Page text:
By Hillel Aron
By Joseph Tsidulko
By Patrick Range McDonald
By David Futch
By Hillel Aron
By Dennis Romero
By Jill Stewart
By Dennis Romero
“So you killed.”
“No, it didn’t actually kill. It actually didn’t go over very well. I said, ‘Thank you very much,’ and I got offstage. I walked backstage, and Jim Brooks — James L. Brooks, my mentor, the genius film director who’s responsible for my career — was backstage, and I said, ‘My speech failed.’ And he put his arm around me and said, ‘The secret is to pretend you’re happy.’ That’s all I remember. Then I went to work the next day and I told Jim Brooks my dream. He said, ‘God, that dream is so good, I’m gonna use it with my therapist.’”
“Hey, if I think of something to ask about The Simpsons Movie. . . you wanna?”
“Yeah. Simpsons Movie. Well . . . we’re almost done. And one of the indications of the eccentricity at work here is . . . okay, we saw that on every episode of Studio 60 on the Sunset Strip, they had a countdown clock that’s in the background, for how many days, hours, minutes it is to the next show. So we laughingly said, ‘We should get one of those for the movie.’ And the next day, there it was — a countdown clock that said, you know, 372 days, 16 hours and 52 seconds, right above one of the animators’ computers. That poor guy is probably a quivering mess of stress by now, from having to look at it all the time.
“Anyway, it got down to about 62 days, and the producer, Richard Sakai, who had put up the clock, had it changed from 62 days to 31 days, because he decided that it was time to get real, and this is what the real countdown is — not, as it was originally set, to the premiere, but to the exact second that the movie needs to be done, finished, delivered, out of our hands.
“As of this afternoon, it was 16 days and some-odd hours. We’re coming down the home stretch. We’re still tweaking, still foolin’ around. But it’s almost, almost done.”
“You’re not going to talk about what happens in the movie, are you?”
“No,” says Groening. “But even after the movie comes out, I’m not gonna talk about the plot. Because I’m so used to keeping the secret. And also: It doesn’t matter. I mean, I can’t imagine somebody going, ‘Well, I think I won’t see the film because of what the story is or what it isn’t.’ I mean, it’s a Simpsons movie — you go to see them having their adventures.”
“So, are you going to get a chance to just do nothing at some point?”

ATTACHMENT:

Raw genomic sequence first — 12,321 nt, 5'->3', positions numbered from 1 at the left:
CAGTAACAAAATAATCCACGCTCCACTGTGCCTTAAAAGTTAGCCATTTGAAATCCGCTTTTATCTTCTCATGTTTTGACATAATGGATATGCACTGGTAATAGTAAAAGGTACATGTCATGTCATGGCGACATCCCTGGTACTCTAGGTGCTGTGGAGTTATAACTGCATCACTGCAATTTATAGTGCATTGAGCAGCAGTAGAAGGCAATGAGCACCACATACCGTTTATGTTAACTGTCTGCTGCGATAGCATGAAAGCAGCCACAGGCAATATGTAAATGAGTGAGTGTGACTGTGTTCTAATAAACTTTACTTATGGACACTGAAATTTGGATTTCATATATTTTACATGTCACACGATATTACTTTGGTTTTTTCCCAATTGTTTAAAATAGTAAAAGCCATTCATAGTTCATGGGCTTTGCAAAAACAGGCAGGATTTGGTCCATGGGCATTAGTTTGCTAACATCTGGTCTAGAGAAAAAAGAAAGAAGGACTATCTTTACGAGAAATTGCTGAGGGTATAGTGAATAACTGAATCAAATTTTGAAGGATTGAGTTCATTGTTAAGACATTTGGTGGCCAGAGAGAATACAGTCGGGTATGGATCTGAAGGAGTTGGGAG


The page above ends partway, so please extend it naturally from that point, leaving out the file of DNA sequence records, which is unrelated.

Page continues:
“When The Simpsons Movie is finished, and we get the fall season of the show up and running, I hope to take some time and actually resume surfing, and doing all the kinds of fun, relaxing things that I set aside to meet my deadlines. You surf?”
“No. I tried twice, in high school. Got my bell rung hard.”
“Locals only, man!”
“Sorry, man, to have upset the balance.”
“My dad was a surfer in the late 1940s, in Hawaii, before I was born, when the family lived there. Sometimes I look at these old photos and I just can’t believe how pristine, how seemingly perfect it was.”
“Do you ever go surfing right here?”
“No. I’ve investigated. I’ve gone snorkeling out here. It’s sandy — you can’t see anything. There’s got to be fish out there, because there’s birds diving. But I see dolphins, pelicans, an occasional seal, and that’s cool. I feel like it’s going to be a good day if I see a dolphin. See, I get thrilled whenever I see any kind of wild animals. Makes me feel like, ‘Oh, it’s not over yet!’ Raccoons in the garbage — yess! Although, you know . . . I’m not saying that I don’t . . . nahh.”
“I was gonna say . . . It won’t work in print, but I was gonna say . . .”
Groening says what he was going to say.
“See?” he says afterward. “Doesn’t work in print.”
Amid all the Simpsons work and fanfare, Groening published 14 Life in Hell compilation books between 1986 and 1997, then nothing. The 15th is finally on its way, and Groening seems as excited about it as if it were his first.
“I just put out my favorite book, of my cartoon books, called Will & Abe’s Guide to the Universe,” Groening says as we head inside. “It’s my favorite because it’s not me; it’s just me taking my kids’ conversations and songs and arguments and stories, and illustrating them.”